Lebanon and Israel began indirect talks Wednesday over their disputed maritime border, with American officials mediating the talks. Both sides have insisted the negotiations are purely technical and not a sign of any normalization of ties.
The US has been mediating the issue for about a decade, but only earlier this month a breakthrough was reached on an agreement on a framework for US-mediated talks.
The development comes against the backdrop of Lebanon’s spiraling economic crisis, the worst in its modern history. It is also following a wave of US sanctions that recently included two influential former Cabinet ministers allied with the militant Hezbollah group.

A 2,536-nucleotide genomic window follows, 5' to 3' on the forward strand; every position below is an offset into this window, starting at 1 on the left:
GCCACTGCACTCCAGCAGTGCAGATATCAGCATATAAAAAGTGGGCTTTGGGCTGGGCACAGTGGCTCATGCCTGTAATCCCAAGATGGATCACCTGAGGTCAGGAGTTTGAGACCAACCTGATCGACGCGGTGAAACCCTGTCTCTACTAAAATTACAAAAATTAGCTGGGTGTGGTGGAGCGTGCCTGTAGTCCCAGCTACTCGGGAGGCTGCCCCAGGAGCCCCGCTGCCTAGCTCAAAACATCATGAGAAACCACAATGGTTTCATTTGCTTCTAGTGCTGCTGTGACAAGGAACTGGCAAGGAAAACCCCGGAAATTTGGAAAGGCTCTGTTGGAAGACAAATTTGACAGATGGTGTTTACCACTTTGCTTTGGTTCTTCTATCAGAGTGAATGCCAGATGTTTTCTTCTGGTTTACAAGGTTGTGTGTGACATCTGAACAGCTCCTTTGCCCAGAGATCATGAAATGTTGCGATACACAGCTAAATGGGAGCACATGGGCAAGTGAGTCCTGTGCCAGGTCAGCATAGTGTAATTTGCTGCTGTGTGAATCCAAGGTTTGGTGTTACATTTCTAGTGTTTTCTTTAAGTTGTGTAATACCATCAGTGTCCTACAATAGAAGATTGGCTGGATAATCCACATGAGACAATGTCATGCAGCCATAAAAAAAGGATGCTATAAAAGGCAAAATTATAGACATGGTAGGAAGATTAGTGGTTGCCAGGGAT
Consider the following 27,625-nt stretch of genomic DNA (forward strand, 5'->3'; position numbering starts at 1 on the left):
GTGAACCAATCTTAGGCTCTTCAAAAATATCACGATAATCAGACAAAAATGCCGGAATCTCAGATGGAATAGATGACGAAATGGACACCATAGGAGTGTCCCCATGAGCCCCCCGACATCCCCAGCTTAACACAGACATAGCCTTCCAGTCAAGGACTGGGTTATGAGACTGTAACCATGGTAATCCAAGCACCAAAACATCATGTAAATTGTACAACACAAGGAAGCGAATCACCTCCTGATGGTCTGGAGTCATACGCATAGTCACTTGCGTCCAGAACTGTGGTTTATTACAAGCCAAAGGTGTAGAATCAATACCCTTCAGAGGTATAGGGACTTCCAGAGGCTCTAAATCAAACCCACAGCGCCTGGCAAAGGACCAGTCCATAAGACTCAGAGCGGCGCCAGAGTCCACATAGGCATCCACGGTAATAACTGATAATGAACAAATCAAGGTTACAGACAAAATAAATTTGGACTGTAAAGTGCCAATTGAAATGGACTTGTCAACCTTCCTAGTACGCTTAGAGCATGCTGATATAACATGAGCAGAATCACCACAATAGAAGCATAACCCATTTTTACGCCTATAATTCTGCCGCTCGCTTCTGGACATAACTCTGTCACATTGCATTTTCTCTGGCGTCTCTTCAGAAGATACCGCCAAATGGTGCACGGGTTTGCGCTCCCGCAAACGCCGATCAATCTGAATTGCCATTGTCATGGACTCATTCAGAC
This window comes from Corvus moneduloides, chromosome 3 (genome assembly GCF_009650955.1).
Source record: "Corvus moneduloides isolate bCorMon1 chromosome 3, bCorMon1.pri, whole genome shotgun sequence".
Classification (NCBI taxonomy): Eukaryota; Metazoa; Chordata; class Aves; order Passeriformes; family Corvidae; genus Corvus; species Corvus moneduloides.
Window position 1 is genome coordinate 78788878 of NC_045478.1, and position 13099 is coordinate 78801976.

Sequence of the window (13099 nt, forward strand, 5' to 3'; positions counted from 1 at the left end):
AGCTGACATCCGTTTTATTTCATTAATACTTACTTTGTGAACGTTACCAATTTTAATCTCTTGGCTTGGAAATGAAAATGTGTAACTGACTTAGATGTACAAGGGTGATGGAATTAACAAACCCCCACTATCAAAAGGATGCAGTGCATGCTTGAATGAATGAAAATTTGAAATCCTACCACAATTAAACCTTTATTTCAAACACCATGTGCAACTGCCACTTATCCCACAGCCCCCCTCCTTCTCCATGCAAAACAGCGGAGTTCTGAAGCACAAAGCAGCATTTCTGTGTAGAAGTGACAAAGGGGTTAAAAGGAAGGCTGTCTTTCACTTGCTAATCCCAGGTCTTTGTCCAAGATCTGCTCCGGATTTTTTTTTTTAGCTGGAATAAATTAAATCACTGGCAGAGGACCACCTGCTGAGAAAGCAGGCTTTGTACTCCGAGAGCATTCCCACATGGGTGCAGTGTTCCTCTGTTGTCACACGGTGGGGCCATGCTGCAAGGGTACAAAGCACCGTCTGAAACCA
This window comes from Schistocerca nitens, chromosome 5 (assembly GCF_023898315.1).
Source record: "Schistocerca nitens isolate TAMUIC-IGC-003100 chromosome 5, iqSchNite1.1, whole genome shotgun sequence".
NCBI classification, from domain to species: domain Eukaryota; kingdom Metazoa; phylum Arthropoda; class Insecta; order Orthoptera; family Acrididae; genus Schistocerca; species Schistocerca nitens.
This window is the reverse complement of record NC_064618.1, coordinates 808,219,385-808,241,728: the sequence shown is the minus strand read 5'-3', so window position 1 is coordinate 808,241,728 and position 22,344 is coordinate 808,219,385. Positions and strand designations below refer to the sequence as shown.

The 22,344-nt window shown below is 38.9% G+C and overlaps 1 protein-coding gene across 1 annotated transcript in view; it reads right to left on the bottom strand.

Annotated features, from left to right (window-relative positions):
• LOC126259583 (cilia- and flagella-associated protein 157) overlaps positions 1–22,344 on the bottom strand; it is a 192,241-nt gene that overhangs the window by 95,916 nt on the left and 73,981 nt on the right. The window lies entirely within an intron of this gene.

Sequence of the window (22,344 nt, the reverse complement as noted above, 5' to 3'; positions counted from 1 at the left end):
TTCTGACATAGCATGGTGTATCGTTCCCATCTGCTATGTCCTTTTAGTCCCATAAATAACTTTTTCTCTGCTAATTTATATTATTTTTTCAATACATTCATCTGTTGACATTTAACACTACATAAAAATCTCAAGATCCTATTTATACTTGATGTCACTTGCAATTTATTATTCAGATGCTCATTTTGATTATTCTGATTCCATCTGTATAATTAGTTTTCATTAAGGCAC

Beirut hopes that oil and gas discoveries in its territorial waters will help it overcome the crisis.
The US-mediated talks began at a UN post along the border known as Ras Naqoura on the edge of the Lebanese border town of Naqoura. The meeting took place in an outdoor camp setting because of the coronavirus.
Israel and Lebanon have no diplomatic relations and are technically in a state of war. They each claim about 860 square kilometers (about 330 square miles) of the Mediterranean Sea as being within their own exclusive economic zones.